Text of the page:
A Lesson in Bokeh

Bokeh results in visually appealing photographs. It forces viewers to focus their attention on one main focal point, while the background of the image becomes a unique blur. Often, that blur takes the form of dots of blurred light. That light can come naturally through trees or be done with Christmas or fairy lights. 

The word bokeh actually comes from the Japanese language. The word boke translates as “blurred,” hence the name for the unique blurred background in a bokeh image. 

With that said, obviously to create a good bokeh image, a photographer needs a Shallow Depth of Field. The photographer will also need DISTANCE between the main subject and the background to create this effect. 

For this example, the photographer used a red light and a blue light on each side of the Donald Duck figure to create a unique two-toned lighting effect. The subject, Donald Duck, was placed on a mirror with white paper in the background along with two strings of fairy lights.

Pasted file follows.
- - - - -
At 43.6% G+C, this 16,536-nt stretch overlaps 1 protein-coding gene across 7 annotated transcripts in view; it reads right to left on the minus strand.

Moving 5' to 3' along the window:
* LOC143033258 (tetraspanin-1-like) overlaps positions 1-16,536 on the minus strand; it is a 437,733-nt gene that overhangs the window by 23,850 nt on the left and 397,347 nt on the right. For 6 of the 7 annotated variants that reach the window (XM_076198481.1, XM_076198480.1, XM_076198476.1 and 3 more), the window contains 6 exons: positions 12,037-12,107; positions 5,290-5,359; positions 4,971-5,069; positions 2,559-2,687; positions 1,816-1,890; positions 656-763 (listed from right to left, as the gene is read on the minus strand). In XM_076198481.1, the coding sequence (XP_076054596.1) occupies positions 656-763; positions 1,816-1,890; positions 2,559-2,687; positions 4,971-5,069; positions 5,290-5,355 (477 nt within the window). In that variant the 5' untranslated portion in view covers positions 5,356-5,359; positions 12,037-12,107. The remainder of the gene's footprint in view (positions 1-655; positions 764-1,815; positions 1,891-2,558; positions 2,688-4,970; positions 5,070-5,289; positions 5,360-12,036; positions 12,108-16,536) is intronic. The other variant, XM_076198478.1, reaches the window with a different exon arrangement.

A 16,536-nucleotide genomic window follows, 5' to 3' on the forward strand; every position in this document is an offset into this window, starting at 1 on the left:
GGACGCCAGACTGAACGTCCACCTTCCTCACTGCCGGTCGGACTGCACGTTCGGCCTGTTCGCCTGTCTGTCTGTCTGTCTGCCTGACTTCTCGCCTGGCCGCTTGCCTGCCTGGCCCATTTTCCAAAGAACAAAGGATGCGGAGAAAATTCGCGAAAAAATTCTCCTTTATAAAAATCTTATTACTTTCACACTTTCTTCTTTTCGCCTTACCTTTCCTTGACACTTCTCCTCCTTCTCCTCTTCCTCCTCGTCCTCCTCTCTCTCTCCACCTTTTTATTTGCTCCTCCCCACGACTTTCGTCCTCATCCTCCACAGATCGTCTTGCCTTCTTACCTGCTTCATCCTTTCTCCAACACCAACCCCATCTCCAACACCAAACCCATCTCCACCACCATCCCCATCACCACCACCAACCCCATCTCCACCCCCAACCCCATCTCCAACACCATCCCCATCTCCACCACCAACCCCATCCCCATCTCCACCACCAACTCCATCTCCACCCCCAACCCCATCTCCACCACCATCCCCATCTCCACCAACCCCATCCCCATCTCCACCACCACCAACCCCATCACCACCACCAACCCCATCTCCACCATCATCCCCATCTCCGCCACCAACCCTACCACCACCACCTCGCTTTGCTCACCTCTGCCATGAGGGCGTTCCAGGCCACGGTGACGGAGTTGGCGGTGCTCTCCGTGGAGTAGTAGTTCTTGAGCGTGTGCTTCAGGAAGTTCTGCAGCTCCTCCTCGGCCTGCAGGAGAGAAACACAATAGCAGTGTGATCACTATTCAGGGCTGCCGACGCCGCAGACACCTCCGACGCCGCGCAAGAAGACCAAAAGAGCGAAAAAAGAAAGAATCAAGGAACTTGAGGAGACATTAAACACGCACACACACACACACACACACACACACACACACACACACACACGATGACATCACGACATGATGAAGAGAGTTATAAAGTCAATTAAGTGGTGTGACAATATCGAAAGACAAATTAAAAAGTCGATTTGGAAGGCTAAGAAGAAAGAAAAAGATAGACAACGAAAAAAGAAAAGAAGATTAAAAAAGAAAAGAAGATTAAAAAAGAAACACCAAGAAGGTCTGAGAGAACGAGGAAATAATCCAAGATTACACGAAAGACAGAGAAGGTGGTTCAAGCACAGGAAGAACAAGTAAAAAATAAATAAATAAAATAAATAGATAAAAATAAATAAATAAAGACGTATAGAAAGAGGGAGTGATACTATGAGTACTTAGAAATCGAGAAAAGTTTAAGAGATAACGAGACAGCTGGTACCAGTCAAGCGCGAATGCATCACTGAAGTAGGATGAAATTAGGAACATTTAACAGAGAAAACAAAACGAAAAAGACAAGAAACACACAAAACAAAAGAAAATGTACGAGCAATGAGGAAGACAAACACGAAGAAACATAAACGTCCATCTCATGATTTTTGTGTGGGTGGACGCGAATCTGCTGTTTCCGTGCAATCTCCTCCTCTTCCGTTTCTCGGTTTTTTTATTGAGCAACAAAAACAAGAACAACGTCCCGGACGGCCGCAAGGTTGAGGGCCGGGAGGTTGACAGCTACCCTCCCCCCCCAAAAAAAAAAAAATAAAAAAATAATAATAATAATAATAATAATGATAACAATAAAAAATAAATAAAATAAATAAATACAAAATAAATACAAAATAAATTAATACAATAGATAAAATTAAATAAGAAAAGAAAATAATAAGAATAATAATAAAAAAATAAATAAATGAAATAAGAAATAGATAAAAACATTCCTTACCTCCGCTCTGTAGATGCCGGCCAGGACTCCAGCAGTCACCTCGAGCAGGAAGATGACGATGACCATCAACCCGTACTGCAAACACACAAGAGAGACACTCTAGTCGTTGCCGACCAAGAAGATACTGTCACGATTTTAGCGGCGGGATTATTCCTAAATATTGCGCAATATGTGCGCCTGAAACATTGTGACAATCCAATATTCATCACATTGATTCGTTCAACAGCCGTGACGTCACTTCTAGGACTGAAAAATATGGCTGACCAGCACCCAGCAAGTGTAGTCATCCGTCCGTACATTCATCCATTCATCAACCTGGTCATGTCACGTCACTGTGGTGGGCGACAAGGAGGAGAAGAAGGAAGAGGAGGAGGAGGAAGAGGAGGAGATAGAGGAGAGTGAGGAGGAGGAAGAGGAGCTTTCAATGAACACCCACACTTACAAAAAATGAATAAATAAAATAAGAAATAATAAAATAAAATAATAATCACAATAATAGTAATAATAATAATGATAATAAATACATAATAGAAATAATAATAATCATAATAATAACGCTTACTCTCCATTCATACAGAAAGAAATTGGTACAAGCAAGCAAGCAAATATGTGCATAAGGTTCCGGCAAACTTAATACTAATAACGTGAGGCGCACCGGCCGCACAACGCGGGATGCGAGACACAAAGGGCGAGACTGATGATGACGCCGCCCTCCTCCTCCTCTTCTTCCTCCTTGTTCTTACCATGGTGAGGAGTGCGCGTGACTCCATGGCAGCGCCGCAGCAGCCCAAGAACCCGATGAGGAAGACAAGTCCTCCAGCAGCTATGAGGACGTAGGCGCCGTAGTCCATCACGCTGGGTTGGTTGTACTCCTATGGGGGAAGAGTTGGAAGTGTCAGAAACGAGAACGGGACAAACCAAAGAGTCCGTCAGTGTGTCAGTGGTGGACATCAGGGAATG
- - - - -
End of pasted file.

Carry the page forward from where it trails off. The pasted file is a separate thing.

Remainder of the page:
From there, the photographer made sure to get close to Donald Duck and take full control of the camera settings. By using Manual Mode on a Canon Rebel, the photographer selected a 1/200 Shutter Speed, a f5.6 Aperture, and an ISO of 400. The photographer also slid the lens into Manual Focus to control the focusing ring in order to fully blow out the background and mainly focus on Donald’s eye facing the camera.

The mirror Donald Duck stood on actually helped “double” the amount of fairy lights in the background in order to create an even stronger bokeh background. 

And, there you have it, folks! This is a short and easy introduction to how to create a bokeh image. 

Now, it is your turn. Create some bokeh images and explore all the ways you can creatively capture the world around you.